Tom Vallance’s “Independent” obituary:
Born Lewis Frederick Ayre in 1908, in Minneapolis, Minnesota, he studied medicine at the University of Arizona but was more interested in music, playing banjo in the college orchestra. While playing with a dance band at Cocoanut Grove in Hollywood, he was spotted by the talent scout Paul Bern and after a minor role in The Sophomore (1929) was signed by MGM to play opposite Garbo in her last silent film, The Kiss (1929).
Lewis Milestone, about to direct All Quiet on the Western Front at Universal, had decided to cast Douglas Fairbanks Jnr in the lead, though Bern suggested Ayres for the role. The film’s dialogue director, George Cukor, shot a test of Ayres (along with other hopefuls) and Milestone saw it on the day that United Artists (who had Fairbanks under contract) informed him that they would not loan their star. Ayres later stated, “Milestone told me time and time again that if I had made the tests earlier I probably never would have been chosen.”
As one of a bunch of schoolboys persuaded by their jingoistic master to enlist in the war, only to become disillusioned as they are decimated in futile military action, Ayres perfectly captured the pain and resignation of innocence betrayed. Asked while on leave to lecture to a group of young students about the glories of war, he makes a tentative start then angrily tells them, “When it comes to dying for your country, it is better not to die at all!”, provoking hisses and boos. Equally memorable is the famous ending, where a sniper’s bullet ends the boy’s life as he reaches from his trench for a butterfly.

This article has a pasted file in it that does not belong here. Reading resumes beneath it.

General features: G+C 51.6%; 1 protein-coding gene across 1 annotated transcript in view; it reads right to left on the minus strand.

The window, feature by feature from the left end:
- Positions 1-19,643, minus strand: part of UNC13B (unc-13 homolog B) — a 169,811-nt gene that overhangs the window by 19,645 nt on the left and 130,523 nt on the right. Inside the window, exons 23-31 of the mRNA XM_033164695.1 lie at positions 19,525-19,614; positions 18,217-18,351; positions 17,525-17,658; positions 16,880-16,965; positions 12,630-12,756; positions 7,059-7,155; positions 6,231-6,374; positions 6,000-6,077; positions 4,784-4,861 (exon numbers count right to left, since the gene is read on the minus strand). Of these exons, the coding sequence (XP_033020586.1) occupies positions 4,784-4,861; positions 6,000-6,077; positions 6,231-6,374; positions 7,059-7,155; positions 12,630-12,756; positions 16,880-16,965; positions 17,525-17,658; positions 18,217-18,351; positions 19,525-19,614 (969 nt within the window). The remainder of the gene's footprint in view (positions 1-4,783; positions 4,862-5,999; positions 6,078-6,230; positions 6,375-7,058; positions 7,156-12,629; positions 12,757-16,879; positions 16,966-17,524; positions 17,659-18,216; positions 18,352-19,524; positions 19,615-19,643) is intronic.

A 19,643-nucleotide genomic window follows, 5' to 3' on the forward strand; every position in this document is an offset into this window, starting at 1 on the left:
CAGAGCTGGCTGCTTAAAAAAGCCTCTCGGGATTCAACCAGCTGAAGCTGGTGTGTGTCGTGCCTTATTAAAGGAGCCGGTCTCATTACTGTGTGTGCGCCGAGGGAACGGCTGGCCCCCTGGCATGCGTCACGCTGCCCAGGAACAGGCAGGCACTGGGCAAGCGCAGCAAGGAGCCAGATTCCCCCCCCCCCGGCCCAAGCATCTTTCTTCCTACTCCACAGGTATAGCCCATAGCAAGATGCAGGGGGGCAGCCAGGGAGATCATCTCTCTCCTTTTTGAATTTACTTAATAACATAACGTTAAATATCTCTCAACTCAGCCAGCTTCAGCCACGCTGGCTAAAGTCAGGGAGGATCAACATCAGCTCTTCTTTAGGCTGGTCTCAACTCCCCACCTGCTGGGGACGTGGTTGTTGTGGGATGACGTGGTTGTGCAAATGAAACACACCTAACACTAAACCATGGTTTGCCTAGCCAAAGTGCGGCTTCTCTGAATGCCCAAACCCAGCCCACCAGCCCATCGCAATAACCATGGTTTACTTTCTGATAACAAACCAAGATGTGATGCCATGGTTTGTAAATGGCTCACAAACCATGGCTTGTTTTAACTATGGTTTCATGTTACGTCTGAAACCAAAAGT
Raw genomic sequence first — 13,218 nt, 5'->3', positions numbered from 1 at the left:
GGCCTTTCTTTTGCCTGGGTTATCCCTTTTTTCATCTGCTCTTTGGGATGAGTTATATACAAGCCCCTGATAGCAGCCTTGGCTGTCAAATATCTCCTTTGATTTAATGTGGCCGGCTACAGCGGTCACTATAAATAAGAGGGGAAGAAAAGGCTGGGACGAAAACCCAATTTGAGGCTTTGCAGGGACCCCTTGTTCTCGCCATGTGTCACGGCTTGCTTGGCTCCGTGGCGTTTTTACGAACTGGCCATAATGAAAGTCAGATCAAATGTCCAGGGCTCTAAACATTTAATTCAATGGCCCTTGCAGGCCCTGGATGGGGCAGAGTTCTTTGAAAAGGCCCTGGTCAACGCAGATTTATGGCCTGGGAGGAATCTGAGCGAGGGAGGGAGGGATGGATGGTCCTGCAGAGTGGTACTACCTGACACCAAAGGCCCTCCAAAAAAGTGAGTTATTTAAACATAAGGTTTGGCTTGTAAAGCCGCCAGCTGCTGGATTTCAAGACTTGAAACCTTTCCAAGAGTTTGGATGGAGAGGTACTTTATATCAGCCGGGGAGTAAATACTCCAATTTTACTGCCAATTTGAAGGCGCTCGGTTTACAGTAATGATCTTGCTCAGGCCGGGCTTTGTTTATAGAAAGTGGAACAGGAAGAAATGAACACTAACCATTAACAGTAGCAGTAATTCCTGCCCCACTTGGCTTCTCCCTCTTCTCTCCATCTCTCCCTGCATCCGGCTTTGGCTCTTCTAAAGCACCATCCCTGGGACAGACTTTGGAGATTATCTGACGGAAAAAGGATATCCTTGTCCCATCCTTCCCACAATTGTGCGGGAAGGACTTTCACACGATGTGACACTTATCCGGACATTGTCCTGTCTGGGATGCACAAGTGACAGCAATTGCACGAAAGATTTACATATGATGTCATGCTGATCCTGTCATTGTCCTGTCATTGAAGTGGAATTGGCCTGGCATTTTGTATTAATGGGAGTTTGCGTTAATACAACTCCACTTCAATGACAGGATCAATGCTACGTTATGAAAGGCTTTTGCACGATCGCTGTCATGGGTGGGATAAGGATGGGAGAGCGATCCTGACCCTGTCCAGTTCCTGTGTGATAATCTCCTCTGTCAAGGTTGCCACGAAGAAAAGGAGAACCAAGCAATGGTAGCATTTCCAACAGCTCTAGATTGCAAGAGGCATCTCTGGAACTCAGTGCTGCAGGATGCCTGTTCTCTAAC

Signed to a contract by Universal, Ayres was loaned to Warners to play a feared gangster boss in Doorway to Hell (1930), a monumental piece of miscasting. (James Cagney’s presence in the cast, as one of Ayres’s henchmen, only made the boyishly innocent Ayres look more incongruous.) He made over 20 films, mostly routine fare that slowly eroded his reputation, over the next few years, and in 1936 tried directing with Hearts in Bondage, which was not a success. Now starring in B-movies, he told a reporter, “Hollywood, quick to acclaim, soon washed its hands of me – and the snubs you get sliding down aren’t nearly as pleasant as the smiles going up.”
He was given his first good role in years when George Cukor offered him the part of Katharine Hepburn’s brother in Holiday (1938), a beautiful screen adaptation of Philip Barry’s play and one of the finest of Thirties comedy-dramas. Ayres, who confessed to having “coasted” through many of his previous roles, made his role as a young alcoholic socialite wistfully endearing, though the film belonged to its stars Hepburn and Cary Grant.
The same year MGM cast Ayres in the title-role of a B- picture, Young Doctor Kildare, as an intern working under the guidance and watchful eye of elderly Dr Gillespie (Lionel Barrymore). A great hit, the film started a series, and Ayres was working on his 10th when he was drafted to serve in the Second World War and he refused combat duty on religious grounds.
His career seemed over. Louis B. Mayer fired him and re-shot his scenes with Philip Dorn. Exhibitors refused to book films in which he appeared, pickets appeared outside cinemas that tried to show the Kildare films, and Variety called him “a disgrace to the industry”.
After working in a labour camp, Ayres volunteered for non-combatant duties and served on the battlefront as a medic and chaplain’s aide. Though he had decided to retire from movies, he changed his mind while overseas. “I realised how important movies are to the lives of so many people,” he said.
Restored to favour, he starred opposite Olivia De Havilland in Robert Siodmak’s The Dark Mirror (1946), but later confessed dissatisfaction with his work. “As a psychiatrist investigating twin sisters, one of whom is a murderer, I played it too lightly. My character should have struggled and sweated more. I did too much smiling.”